Four Things to Know Before Buying a Home in a Flood Zone

Four Things to Know Before Buying a Home in a Flood Zone

December 13, 2018

Buying a home is a big financial commitment. Making the decision often involves extensive research, consideration and possibly even a pros and cons list. This is even more true when you’re considering purchasing a home situated in a flood zone. Flooding events in the United States cause billions of dollars in damages each year, according to the National Oceanic and Atmospheric Administration, and flood insurance costs can surpass more than $9,500 a year depending on the flood zone.

The key is to ensure the buyer fully understands what they are getting themselves into before deciding whether buying in a flood zone is the right choice for them. Here are four things you need to know buy before purchasing a home located in a flood zone.

The actual flood zone

The meaning of “flood zone” can vary greatly depending on where it’s located. The Federal Emergency Management Agency (FEMA) identifies whether homes are technically located within flood zones. Some homes are labeled as having minimal risk, while others have the highest level of risk. The zones with the highest risk will likely experience flooding during the span of a traditional 30-year mortgage, in which case the lender will likely require the buyer to purchase expensive flood insurance to mitigate their risk.

Cost of flood insurance

FEMA reported that approximately 25 percent of all flood insurance claims originate from areas labeled low or moderate risk. The claims must be made through separate flood insurance, as conventional homeowner’s insurance doesn’t cover flooding. Most lenders will require borrowers to purchase flood insurance even if the risk is low. Obviously, higher risk properties will have a higher premium. Get several flood insurance quotes before purchasing a home to determine whether the additional premium is something you’ll realistically be able to afford.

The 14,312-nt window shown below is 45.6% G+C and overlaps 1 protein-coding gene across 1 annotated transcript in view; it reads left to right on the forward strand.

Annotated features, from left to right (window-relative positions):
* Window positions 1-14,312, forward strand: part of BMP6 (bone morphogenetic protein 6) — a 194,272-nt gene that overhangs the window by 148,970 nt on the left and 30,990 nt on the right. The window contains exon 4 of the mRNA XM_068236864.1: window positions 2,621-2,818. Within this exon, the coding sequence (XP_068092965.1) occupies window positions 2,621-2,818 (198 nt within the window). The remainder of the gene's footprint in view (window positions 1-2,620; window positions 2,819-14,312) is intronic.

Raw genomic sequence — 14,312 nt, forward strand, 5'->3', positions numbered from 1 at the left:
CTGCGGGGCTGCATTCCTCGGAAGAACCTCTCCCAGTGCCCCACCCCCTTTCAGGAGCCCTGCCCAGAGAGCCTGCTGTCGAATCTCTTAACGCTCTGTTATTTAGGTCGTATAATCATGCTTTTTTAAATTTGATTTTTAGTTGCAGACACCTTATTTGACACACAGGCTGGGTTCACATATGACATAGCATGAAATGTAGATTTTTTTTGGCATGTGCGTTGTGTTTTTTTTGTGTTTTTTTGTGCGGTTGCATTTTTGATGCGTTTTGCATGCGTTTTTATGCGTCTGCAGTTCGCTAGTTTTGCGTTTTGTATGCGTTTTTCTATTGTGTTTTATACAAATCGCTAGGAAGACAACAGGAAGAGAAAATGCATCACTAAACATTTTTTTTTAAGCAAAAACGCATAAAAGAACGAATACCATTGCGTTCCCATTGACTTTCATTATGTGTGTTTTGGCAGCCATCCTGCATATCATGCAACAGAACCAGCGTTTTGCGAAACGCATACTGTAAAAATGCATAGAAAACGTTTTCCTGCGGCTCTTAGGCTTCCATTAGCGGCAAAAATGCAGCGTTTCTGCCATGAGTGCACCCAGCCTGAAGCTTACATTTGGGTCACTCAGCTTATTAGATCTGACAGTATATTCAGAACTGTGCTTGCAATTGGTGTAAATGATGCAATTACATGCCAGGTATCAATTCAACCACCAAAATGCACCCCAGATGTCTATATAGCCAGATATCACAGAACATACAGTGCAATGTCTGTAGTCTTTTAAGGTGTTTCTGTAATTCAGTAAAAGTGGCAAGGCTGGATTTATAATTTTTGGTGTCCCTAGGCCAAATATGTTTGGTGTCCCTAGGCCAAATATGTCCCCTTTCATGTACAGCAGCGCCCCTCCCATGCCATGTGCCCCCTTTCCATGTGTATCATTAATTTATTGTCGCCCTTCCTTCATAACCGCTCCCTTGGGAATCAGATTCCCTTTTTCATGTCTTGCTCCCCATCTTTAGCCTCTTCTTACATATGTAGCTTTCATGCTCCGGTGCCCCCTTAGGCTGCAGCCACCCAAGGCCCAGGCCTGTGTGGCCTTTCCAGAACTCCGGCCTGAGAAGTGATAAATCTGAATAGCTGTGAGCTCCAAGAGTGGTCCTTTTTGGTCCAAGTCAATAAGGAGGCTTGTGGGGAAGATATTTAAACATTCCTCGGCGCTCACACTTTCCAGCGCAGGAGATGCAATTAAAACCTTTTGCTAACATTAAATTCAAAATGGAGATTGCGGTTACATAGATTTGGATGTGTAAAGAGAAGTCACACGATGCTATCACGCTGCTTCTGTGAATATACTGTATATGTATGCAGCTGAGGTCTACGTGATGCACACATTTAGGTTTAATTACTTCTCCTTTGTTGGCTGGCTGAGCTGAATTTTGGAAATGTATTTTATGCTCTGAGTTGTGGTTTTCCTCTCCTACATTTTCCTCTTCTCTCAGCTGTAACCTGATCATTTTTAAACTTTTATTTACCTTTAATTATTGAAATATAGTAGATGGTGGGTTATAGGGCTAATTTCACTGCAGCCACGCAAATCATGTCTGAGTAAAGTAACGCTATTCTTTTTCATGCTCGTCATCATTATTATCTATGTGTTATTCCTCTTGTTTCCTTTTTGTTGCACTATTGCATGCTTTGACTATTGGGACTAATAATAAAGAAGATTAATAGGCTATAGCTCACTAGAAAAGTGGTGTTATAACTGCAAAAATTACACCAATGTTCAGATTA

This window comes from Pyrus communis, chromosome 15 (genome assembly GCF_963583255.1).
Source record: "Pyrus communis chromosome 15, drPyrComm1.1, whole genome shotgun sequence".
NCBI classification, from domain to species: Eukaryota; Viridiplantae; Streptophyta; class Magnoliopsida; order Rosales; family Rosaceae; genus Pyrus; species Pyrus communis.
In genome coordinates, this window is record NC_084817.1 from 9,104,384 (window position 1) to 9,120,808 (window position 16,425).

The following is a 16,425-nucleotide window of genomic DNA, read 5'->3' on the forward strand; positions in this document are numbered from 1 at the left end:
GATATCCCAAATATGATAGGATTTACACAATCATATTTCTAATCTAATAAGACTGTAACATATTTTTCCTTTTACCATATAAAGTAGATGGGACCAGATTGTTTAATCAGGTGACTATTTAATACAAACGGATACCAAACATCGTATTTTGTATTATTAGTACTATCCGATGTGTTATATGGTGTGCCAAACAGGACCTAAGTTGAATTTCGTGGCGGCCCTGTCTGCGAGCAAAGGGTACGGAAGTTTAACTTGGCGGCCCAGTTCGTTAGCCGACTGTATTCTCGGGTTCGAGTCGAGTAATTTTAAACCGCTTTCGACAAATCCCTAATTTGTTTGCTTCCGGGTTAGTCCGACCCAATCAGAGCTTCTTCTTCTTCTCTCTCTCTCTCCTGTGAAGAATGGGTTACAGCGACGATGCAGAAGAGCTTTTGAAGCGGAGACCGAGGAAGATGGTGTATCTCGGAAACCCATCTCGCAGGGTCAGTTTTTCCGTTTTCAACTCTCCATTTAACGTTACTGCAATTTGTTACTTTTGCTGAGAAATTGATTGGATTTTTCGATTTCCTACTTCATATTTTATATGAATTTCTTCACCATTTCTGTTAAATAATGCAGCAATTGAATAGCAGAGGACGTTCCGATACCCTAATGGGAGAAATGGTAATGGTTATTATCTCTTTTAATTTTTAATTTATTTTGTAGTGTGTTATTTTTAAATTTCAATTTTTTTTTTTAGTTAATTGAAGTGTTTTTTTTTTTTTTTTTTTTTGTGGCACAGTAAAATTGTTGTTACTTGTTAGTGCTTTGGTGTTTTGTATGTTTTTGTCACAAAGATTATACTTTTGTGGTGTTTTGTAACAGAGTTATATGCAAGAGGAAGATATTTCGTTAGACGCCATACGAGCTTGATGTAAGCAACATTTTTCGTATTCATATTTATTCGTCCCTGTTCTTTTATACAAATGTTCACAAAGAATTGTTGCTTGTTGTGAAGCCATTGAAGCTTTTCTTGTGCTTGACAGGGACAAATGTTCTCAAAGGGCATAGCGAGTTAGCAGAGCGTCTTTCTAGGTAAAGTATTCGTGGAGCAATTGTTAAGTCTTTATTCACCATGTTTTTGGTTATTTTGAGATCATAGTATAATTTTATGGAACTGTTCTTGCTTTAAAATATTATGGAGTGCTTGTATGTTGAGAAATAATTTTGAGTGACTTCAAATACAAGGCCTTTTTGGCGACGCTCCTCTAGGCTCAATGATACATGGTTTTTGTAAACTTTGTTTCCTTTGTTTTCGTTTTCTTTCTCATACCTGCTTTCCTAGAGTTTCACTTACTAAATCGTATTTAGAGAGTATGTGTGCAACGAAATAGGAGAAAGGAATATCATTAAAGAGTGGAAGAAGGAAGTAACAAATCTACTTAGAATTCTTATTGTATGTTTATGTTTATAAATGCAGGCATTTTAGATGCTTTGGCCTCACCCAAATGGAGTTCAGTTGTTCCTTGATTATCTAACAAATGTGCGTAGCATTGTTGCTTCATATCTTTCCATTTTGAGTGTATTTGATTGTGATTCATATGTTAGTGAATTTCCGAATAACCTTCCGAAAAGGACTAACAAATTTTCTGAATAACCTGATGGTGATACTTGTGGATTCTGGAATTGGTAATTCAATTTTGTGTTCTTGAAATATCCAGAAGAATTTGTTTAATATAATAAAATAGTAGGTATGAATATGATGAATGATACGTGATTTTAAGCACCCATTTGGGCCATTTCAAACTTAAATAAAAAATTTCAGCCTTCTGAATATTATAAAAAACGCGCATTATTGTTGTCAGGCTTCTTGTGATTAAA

Elevation certificates in Seguin, TX

Your insurance company and mortgage lender may require you to procure an elevation certificate that contains the details about the location of the building, the property’s characteristics and the elevation in comparison to the projected height of floodwaters. The certificate is used to determine the level of risk before establishing any premiums. Many buyers use the elevation certificate to make their final decision about whether they should purchase the home. In some cases, the certificate could clarify that flood risk doesn’t actually affect the property, while in others it might demonstrate that the home is likely doomed in the case of a flooding event.

How the risk will change over time

The FEMA flooding map can change over time. A home initially considered low or moderate risk could later be remapped into a high-risk zone after new construction deprives the land of its ability to absorb water from heavy rains. Keep this in mind before you commit to a purchase.

The team at Bettersworth & Associates, Inc. can help you determine whether purchasing a home in one of Texas’ flood zones is the right option for you. Call us today to speak to one of our expert land surveyors if you need an elevation certificate in Seguin, TX.

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111 E Mountain St
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Phone: (830) 379-5552

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